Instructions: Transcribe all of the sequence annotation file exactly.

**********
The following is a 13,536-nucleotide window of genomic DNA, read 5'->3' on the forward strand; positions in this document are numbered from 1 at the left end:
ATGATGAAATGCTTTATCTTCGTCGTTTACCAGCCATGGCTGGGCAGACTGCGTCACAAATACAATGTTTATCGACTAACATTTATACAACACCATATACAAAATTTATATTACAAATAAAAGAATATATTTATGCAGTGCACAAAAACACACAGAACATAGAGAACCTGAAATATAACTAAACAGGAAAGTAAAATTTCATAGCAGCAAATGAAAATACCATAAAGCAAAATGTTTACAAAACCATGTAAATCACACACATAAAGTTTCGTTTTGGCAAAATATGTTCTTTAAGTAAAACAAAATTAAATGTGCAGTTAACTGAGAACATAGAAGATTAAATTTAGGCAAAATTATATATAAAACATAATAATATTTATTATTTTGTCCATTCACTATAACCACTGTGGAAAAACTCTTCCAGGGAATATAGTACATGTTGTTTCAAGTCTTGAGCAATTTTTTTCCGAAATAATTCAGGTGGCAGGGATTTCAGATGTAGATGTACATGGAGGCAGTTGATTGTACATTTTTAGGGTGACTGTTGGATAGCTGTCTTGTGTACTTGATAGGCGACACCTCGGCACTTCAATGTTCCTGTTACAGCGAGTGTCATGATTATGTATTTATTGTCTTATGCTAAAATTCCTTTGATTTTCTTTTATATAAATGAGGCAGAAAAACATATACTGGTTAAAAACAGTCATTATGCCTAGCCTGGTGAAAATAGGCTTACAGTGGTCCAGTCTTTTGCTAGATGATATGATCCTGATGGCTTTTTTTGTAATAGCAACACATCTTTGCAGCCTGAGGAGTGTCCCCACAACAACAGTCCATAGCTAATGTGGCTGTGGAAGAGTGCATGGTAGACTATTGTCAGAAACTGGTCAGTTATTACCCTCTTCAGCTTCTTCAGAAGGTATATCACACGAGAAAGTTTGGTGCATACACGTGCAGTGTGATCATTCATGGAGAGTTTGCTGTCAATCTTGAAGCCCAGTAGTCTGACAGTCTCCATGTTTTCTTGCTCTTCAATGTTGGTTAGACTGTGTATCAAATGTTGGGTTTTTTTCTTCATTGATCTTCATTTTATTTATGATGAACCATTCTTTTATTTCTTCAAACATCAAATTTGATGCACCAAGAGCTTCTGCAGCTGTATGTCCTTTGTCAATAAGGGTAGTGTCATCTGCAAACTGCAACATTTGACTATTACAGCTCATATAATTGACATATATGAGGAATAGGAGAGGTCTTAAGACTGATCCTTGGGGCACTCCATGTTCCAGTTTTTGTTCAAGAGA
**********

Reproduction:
The following is a 13,536-nucleotide window of genomic DNA, read 5'->3' on the forward strand; positions in this document are numbered from 1 at the left end:
ATGATGAAATGCTTTATCTTCGTCGTTTACCAGCCATGGCTGGGCAGACTGCGTCACAAATACAATGTTTATCGACTAACATTTATACAACACCATATACAAAATTTATATTACAAATAAAAGAATATATTTATGCAGTGCACAAAAACACACAGAACATAGAGAACCTGAAATATAACTAAACAGGAAAGTAAAATTTCATAGCAGCAAATGAAAATACCATAAAGCAAAATGTTTACAAAACCATGTAAATCACACACATAAAGTTTCGTTTTGGCAAAATATGTTCTTTAAGTAAAACAAAATTAAATGTGCAGTTAACTGAGAACATAGAAGATTAAATTTAGGCAAAATTATATATAAAACATAATAATATTTATTATTTTGTCCATTCACTATAACCACTGTGGAAAAACTCTTCCAGGGAATATAGTACATGTTGTTTCAAGTCTTGAGCAATTTTTTTCCGAAATAATTCAGGTGGCAGGGATTTCAGATGTAGATGTACATGGAGGCAGTTGATTGTACATTTTTAGGGTGACTGTTGGATAGCTGTCTTGTGTACTTGATAGGCGACACCTCGGCACTTCAATGTTCCTGTTACAGCGAGTGTCATGATTATGTATTTATTGTCTTATGCTAAAATTCCTTTGATTTTCTTTTATATAAATGAGGCAGAAAAACATATACTGGTTAAAAACAGTCATTATGCCTAGCCTGGTGAAAATAGGCTTACAGTGGTCCAGTCTTTTGCTAGATGATATGATCCTGATGGCTTTTTTTGTAATAGCAACACATCTTTGCAGCCTGAGGAGTGTCCCCACAACAACAGTCCATAGCTAATGTGGCTGTGGAAGAGTGCATGGTAGACTATTGTCAGAAACTGGTCAGTTATTACCCTCTTCAGCTTCTTCAGAAGGTATATCACACGAGAAAGTTTGGTGCATACACGTGCAGTGTGATCATTCATGGAGAGTTTGCTGTCAATCTTGAAGCCCAGTAGTCTGACAGTCTCCATGTTTTCTTGCTCTTCAATGTTGGTTAGACTGTGTATCAAATGTTGGGTTTTTTTCTTCATTGATCTTCATTTTATTTATGATGAACCATTCTTTTATTTCTTCAAACATCAAATTTGATGCACCAAGAGCTTCTGCAGCTGTATGTCCTTTGTCAATAAGGGTAGTGTCATCTGCAAACTGCAACATTTGACTATTACAGCTCATATAATTGACATATATGAGGAATAGGAGAGGTCTTAAGACTGATCCTTGGGGCACTCCATGTTCCAGTTTTTGTTCAAGAGA